Employment Practitioners have often looked on quizzically at their Civil Practitioner counterparts and wondered why there appears to be so much form-filling, applications to amend and satellite-litigation.
Those in civil practice know only too well the sanctions for deviating away from the Civil Procedure Rules (CPR), and issues such as a slight inaccuracy in the spelling of a name or an incorrect address can – and often does – spell disaster, and an urgent application to amend, or worse, a relief from sanctions, soon follows.
However, it has always been the case that the Employment Tribunals (ET) expect similar levels of diligence from representatives bringing and defending claims.
This was emphasised again in the recent case of Adams v British Telecommunications Plc UKEAT.
The ET Rules are thus: an ET must reject a claim form for various specified reasons, including that it “does not contain an early conciliation number…”, while an incorrect EC Certificate number in an ET1 can be fatal.
In this matter, the Claimant submitted her ET1 for claims of unfair dismissal and race discrimination. The ET 1 was submitted just in time but she entered an incorrect EC certificate number. By the time a new corrected ET1 and correct ACAS EC Certificate number was lodged, she was 2 days out of time and the claims were rejected.
The Claimant appealed on the basis that the Employment Judge (EJ) incorrectly focused on the first claim (for Unfair Dismissal) and failed to address the second claim and whether it was reasonably practicable to have presented that in time.
The Employment Appeal Tribunal (EAT) agreed that the first claim, in this case, was validly rejected by the ET as it had not included a correct EC Certificate number.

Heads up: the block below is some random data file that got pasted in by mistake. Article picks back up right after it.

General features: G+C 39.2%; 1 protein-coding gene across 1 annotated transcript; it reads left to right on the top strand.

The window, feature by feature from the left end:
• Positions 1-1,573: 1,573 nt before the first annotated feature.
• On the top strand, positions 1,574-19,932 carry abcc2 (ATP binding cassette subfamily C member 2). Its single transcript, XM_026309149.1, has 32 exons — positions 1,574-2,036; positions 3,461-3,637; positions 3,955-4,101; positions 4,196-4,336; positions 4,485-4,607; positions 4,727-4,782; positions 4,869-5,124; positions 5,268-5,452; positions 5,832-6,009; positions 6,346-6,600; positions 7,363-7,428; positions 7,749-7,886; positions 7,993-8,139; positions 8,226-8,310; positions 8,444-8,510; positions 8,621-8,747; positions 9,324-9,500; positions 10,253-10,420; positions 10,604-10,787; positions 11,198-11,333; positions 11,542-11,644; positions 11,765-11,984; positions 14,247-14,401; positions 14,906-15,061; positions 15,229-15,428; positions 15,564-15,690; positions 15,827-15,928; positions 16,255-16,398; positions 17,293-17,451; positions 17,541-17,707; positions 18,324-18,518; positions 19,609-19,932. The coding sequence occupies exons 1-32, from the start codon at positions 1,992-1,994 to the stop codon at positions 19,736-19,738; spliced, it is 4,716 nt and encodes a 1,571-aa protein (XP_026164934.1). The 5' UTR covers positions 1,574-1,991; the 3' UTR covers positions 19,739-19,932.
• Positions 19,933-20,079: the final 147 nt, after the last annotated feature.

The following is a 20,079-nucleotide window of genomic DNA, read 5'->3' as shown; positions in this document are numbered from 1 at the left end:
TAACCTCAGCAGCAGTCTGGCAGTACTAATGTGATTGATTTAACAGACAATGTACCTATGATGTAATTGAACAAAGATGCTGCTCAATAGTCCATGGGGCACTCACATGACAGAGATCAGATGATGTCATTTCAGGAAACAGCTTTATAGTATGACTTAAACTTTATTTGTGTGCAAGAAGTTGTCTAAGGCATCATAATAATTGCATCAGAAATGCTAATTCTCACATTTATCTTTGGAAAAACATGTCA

The EJ effectively treated the fact that the first complaint was presented in time (albeit on a defective basis), as excluding the possibility of finding it was not reasonably practicable to present the second claim in time. This went against the findings in Software Box Ltd v Gannon UKEAT when the EAT held that a complaint made within the time and then rejected, did not preclude the consideration of whether a second claim traversing the same ground is one in which the ET should have jurisdiction.
With regard to the extension relating to the race discrimination claim, the onus would be on the Claimant to satisfy the ET. The Claimant argued that the EJ left out a material factor in exercising discretion, i.e. the balance of prejudice between the parties and, moreover, the prejudice to the Claimant.
Alas, the EAT agreed that, while the Claimant had lost her right to bring a discrimination claim on its merits, the short delay caused no actual prejudice to the Respondent. The failure by the EJ to take into account a significant factor in the exercise of its discretion was an error of law. The decision that it was not just and equitable to extend time could not stand.